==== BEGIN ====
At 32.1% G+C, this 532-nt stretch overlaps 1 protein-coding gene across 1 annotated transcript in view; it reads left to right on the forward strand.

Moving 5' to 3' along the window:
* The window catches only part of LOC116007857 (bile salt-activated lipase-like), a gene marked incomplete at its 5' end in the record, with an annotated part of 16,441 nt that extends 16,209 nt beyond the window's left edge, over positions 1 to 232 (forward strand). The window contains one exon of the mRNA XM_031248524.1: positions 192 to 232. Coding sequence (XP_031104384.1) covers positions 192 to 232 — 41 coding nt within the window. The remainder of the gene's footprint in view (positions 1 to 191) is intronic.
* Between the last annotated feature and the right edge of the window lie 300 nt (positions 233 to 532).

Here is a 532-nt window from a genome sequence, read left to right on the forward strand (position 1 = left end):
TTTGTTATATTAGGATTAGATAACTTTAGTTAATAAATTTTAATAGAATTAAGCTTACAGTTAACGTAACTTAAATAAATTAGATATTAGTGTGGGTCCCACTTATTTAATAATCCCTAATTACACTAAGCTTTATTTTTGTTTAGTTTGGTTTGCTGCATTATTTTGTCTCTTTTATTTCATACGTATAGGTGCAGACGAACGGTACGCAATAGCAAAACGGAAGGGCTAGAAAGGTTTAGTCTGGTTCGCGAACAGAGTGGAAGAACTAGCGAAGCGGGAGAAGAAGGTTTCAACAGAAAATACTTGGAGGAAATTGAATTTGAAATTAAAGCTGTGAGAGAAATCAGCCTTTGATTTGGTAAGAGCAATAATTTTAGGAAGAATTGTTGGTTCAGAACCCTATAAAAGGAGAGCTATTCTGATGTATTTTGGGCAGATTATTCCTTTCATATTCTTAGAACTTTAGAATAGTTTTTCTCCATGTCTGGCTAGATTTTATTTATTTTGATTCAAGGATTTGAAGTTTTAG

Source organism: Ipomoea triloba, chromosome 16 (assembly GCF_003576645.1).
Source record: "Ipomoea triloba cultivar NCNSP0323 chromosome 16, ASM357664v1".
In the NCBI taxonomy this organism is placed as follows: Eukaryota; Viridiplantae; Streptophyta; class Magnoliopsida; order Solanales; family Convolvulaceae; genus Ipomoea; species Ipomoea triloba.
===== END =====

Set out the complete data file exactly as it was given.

At 32.1% G+C, this 532-nt stretch overlaps 1 protein-coding gene across 1 annotated transcript in view; it reads left to right on the forward strand.

Moving 5' to 3' along the window:
* The window catches only part of LOC116007857 (bile salt-activated lipase-like), a gene marked incomplete at its 5' end in the record, with an annotated part of 16,441 nt that extends 16,209 nt beyond the window's left edge, over positions 1 to 232 (forward strand). The window contains one exon of the mRNA XM_031248524.1: positions 192 to 232. Coding sequence (XP_031104384.1) covers positions 192 to 232 — 41 coding nt within the window. The remainder of the gene's footprint in view (positions 1 to 191) is intronic.
* Between the last annotated feature and the right edge of the window lie 300 nt (positions 233 to 532).

Here is a 532-nt window from a genome sequence, read left to right on the forward strand (position 1 = left end):
TTTGTTATATTAGGATTAGATAACTTTAGTTAATAAATTTTAATAGAATTAAGCTTACAGTTAACGTAACTTAAATAAATTAGATATTAGTGTGGGTCCCACTTATTTAATAATCCCTAATTACACTAAGCTTTATTTTTGTTTAGTTTGGTTTGCTGCATTATTTTGTCTCTTTTATTTCATACGTATAGGTGCAGACGAACGGTACGCAATAGCAAAACGGAAGGGCTAGAAAGGTTTAGTCTGGTTCGCGAACAGAGTGGAAGAACTAGCGAAGCGGGAGAAGAAGGTTTCAACAGAAAATACTTGGAGGAAATTGAATTTGAAATTAAAGCTGTGAGAGAAATCAGCCTTTGATTTGGTAAGAGCAATAATTTTAGGAAGAATTGTTGGTTCAGAACCCTATAAAAGGAGAGCTATTCTGATGTATTTTGGGCAGATTATTCCTTTCATATTCTTAGAACTTTAGAATAGTTTTTCTCCATGTCTGGCTAGATTTTATTTATTTTGATTCAAGGATTTGAAGTTTTAG

Source organism: Ipomoea triloba, chromosome 16 (assembly GCF_003576645.1).
Source record: "Ipomoea triloba cultivar NCNSP0323 chromosome 16, ASM357664v1".
In the NCBI taxonomy this organism is placed as follows: Eukaryota; Viridiplantae; Streptophyta; class Magnoliopsida; order Solanales; family Convolvulaceae; genus Ipomoea; species Ipomoea triloba.